This was a time when the government was pressuring all Colombians to become active collaborators of the State Armed Forces, and those who refused were labeled traitors and guerrilla supporters. All three Anabaptist denominations in Colombia – Mennonite Brethren, Mennonite, and Brethren in Christ – felt significant pressures, and decided to make visible their position for nonviolence by publishing a bold statement in the national newspaper. They declared that

as followers of Christ … we affirm our biblical and historical commitment to walk the path of peace, nonviolence…. We refuse to participate in any armed group, and we refuse to pay so that others do so on our behalf….

They went on to declare that seeking peace with justice involved “conversations and actions with whomever is willing to consider non-violent, negotiated solutions,” thus rejecting the Government’s framing of who is friend and who is traitor. Indeed, they called on “the government, the armed groups and the media to give up their war like attitudes and begin genuine peace talks with real concessions towards the building of a new country…”

This and other public statements have played a fundamental role in protecting the lives of Anabaptist church leaders in Colombia.

Pastor Rutilio

For example, when heavily armed paramilitary groups pressured the Mennonite Brethren churches in Chocó to pay them a “war contribution” from the community rice-processing plant the church administered, church president Rutilio Rivas responded firmly:

“Mennonite churches have been committed to nonviolence and peace-building for centuries.  We will not support any armed groups, not even the State Armed Forces.… We will not support you, even if it costs us our lives.”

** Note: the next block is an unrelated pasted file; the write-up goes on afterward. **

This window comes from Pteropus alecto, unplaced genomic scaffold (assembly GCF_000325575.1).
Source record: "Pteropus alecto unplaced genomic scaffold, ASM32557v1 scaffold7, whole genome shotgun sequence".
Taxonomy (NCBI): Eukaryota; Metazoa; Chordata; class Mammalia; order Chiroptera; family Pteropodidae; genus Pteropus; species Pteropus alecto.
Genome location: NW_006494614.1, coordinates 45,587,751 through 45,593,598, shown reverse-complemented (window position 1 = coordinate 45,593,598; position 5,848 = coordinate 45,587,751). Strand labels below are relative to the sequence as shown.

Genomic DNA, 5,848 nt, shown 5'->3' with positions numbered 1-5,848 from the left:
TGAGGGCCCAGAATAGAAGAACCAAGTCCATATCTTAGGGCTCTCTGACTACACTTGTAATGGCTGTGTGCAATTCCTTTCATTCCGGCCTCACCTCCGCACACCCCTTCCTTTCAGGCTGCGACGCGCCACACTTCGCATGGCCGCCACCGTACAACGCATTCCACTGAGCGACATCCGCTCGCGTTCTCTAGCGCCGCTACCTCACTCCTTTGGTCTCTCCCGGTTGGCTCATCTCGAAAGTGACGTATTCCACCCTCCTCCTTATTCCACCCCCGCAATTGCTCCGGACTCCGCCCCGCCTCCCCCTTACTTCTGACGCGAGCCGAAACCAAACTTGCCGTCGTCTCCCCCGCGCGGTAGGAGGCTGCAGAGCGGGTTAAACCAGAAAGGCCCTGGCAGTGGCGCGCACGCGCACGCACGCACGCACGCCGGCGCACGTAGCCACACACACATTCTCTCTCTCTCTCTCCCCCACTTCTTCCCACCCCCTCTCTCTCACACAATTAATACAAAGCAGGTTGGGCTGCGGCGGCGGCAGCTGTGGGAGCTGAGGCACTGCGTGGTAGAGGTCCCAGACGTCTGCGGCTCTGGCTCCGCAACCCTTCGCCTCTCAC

Surprised by this boldness, and aware that Mennonites in Colombia have held this position throughout time, the paramilitary commander promised to respect this position.

These church-based advocacy actions and positions arise out of years of prayer and discernment.

In the early 2000s, an increasing number of partners told MCC that advocacy work was a priority for them. As churches became increasingly involved in providing humanitarian assistance and accompaniment to internally displaced people (IDP), leaders began to realise that offering food baskets was not enough. With 5 million IPDs, Colombia desperately needed policies and practice that put an end to the blood-shedding.

Growing rice, not coca

Local churches have also become increasingly involved in community food security projects whose explicit purpose is to help families overcome hunger along with helping communities stop growing illicit crops used for cocaine. Yet these attempts at creating alternatives become almost impossible when the small-scale producers have to compete with highly-subsidized, imported products, or when the land and water they have to cultivate is contaminated by the ever-expanding mining business in Colombia.

Again, their “life projects” hit up against the wall of policies: Free Trade Agreements, the government’s focus on attracting foreign mining companies at all cost, and more. Thus, Mennonite churches find themselves forced to take positions in response to public policy.